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Jean ToomerRace, Repression, and Revolution$
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Barbara Foley

Print publication date: 2014

Print ISBN-13: 9780252038440

Published to Illinois Scholarship Online: April 2017

DOI: 10.5406/illinois/9780252038440.001.0001

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The Experiment in America

The Experiment in America

Sectional Art and Literary Nationalism

(p.84) Chapter 3 The Experiment in America
Jean Toomer

Barbara Foley

University of Illinois Press

This chapter analyzes Toomer's relationship with the early 1920s modernists dubbing themselves “Young America”—particularly with novelist Waldo Frank, whose influential Our America (1919) advocated a pluralistic and experimental program for national cultural renewal. In this program, the notion of sectional art figured as a highly contradictory ideologeme, at once promising a strategy for including the nation's marginalized peoples and papering over the reasons for their exclusion. While it is proposed that Toomer retreated from Young America because of his distress at Frank's allusions to Toomer's African American ancestry in his foreword to Cane, the chapter argues that Toomer's growing skepticism about the possibility that cultural pluralism could produce social change is what caused his eventual break with Frank's project.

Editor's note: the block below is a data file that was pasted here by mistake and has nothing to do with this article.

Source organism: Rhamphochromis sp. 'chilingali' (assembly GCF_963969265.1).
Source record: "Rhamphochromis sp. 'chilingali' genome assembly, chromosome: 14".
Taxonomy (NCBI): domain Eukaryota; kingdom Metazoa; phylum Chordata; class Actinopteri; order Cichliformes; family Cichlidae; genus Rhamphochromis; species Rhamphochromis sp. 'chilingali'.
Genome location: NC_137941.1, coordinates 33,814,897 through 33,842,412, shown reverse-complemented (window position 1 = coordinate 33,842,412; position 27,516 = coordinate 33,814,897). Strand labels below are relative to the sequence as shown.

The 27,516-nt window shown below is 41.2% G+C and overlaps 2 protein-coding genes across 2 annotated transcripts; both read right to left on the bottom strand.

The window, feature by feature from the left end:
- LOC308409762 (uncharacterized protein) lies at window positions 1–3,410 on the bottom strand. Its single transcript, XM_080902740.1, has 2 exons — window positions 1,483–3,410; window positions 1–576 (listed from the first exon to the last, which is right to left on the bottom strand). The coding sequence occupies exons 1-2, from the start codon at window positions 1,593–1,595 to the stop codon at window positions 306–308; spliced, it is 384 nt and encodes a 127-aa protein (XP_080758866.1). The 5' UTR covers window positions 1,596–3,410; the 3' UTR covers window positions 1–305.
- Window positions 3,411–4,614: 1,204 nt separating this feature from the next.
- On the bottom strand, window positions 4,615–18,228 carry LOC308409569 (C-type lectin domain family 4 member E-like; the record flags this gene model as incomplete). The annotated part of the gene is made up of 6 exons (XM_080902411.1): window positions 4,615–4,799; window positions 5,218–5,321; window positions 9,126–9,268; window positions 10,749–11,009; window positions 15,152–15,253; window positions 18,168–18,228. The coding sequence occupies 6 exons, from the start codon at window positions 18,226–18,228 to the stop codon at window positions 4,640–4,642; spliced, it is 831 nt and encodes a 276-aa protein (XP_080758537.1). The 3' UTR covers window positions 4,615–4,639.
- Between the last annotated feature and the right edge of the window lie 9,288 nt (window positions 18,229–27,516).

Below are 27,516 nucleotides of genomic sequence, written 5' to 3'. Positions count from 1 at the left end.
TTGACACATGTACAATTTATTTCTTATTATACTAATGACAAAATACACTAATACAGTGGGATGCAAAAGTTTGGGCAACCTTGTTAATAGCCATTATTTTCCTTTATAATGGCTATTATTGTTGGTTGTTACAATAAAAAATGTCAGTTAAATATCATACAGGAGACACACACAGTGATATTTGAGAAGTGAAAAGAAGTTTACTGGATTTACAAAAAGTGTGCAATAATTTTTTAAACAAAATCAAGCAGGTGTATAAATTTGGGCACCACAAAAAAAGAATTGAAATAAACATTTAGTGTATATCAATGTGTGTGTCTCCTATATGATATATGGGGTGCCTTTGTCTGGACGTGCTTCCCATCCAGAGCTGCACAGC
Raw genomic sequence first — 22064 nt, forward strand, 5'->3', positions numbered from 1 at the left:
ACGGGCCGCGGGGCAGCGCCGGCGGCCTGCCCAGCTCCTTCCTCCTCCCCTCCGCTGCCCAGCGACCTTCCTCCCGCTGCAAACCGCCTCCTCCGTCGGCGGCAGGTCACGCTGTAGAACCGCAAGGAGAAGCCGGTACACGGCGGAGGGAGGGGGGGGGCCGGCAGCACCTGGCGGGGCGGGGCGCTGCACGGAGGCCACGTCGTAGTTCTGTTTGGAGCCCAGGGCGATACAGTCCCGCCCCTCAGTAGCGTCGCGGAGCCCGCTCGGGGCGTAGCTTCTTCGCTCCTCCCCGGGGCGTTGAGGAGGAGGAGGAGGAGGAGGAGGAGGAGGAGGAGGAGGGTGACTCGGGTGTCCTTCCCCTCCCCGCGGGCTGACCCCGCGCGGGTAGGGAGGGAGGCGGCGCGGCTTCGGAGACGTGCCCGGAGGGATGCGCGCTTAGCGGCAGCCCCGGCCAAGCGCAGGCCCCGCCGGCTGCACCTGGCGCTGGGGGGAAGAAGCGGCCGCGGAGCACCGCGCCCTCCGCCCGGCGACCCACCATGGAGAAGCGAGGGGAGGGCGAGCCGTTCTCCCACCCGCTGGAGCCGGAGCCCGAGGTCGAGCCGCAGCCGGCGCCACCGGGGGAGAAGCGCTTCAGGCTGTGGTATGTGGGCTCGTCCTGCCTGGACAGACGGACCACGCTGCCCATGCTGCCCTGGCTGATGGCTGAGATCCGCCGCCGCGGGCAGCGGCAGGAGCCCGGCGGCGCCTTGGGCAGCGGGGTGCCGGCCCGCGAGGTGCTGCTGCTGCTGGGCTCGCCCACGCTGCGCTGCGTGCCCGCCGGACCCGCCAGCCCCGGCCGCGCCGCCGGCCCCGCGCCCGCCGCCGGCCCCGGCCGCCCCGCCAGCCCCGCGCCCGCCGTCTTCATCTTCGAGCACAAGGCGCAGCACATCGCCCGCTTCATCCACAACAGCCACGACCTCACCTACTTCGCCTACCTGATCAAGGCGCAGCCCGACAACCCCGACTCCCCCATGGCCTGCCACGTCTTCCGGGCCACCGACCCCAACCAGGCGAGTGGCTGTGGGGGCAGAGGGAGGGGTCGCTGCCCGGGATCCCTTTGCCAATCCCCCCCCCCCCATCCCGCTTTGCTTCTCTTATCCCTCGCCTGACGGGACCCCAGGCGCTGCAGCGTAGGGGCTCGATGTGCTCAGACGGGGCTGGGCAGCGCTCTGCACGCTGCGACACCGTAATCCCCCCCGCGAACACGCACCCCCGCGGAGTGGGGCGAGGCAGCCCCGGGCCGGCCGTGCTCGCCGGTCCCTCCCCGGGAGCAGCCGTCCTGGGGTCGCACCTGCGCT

Keywords:   Jean Toomer, Young America, Waldo Frank, Our America, national cultural renewal, marginalized peoples, cultural pluralism, social change

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